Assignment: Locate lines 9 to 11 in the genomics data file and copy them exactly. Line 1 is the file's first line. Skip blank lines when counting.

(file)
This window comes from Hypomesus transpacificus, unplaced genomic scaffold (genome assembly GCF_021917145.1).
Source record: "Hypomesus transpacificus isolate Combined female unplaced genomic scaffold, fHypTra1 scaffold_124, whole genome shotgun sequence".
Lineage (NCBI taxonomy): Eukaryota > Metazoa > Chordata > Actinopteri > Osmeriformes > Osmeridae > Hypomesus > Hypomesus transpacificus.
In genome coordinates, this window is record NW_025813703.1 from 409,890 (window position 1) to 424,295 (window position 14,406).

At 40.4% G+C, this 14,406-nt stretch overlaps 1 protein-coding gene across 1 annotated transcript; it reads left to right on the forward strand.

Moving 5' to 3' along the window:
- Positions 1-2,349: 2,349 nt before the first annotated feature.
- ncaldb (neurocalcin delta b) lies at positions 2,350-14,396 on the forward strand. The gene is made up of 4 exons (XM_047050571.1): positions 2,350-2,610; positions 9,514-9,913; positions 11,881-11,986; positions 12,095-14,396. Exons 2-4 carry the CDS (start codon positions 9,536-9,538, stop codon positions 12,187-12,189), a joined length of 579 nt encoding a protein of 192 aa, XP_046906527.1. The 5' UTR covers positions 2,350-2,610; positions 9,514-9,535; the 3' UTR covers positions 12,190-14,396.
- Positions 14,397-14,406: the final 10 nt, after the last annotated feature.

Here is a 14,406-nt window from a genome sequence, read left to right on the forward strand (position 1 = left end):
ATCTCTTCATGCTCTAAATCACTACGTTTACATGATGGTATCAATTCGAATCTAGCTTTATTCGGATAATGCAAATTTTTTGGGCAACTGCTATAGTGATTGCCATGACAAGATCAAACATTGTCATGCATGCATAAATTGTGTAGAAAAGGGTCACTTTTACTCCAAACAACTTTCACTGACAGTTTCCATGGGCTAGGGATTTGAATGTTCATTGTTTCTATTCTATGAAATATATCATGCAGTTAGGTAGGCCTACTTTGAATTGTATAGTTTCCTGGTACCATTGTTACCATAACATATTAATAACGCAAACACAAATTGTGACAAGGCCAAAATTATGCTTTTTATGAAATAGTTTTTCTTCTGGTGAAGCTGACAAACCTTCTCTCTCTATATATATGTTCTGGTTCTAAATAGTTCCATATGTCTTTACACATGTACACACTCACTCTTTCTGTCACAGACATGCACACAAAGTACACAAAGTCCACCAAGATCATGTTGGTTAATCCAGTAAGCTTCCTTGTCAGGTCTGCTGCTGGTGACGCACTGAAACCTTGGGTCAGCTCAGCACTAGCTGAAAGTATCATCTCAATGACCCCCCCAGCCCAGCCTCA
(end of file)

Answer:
- Positions 14,397-14,406: the final 10 nt, after the last annotated feature.

Here is a 14,406-nt window from a genome sequence, read left to right on the forward strand (position 1 = left end):
ATCTCTTCATGCTCTAAATCACTACGTTTACATGATGGTATCAATTCGAATCTAGCTTTATTCGGATAATGCAAATTTTTTGGGCAACTGCTATAGTGATTGCCATGACAAGATCAAACATTGTCATGCATGCATAAATTGTGTAGAAAAGGGTCACTTTTACTCCAAACAACTTTCACTGACAGTTTCCATGGGCTAGGGATTTGAATGTTCATTGTTTCTATTCTATGAAATATATCATGCAGTTAGGTAGGCCTACTTTGAATTGTATAGTTTCCTGGTACCATTGTTACCATAACATATTAATAACGCAAACACAAATTGTGACAAGGCCAAAATTATGCTTTTTATGAAATAGTTTTTCTTCTGGTGAAGCTGACAAACCTTCTCTCTCTATATATATGTTCTGGTTCTAAATAGTTCCATATGTCTTTACACATGTACACACTCACTCTTTCTGTCACAGACATGCACACAAAGTACACAAAGTCCACCAAGATCATGTTGGTTAATCCAGTAAGCTTCCTTGTCAGGTCTGCTGCTGGTGACGCACTGAAACCTTGGGTCAGCTCAGCACTAGCTGAAAGTATCATCTCAATGACCCCCCCAGCCCAGCCTCA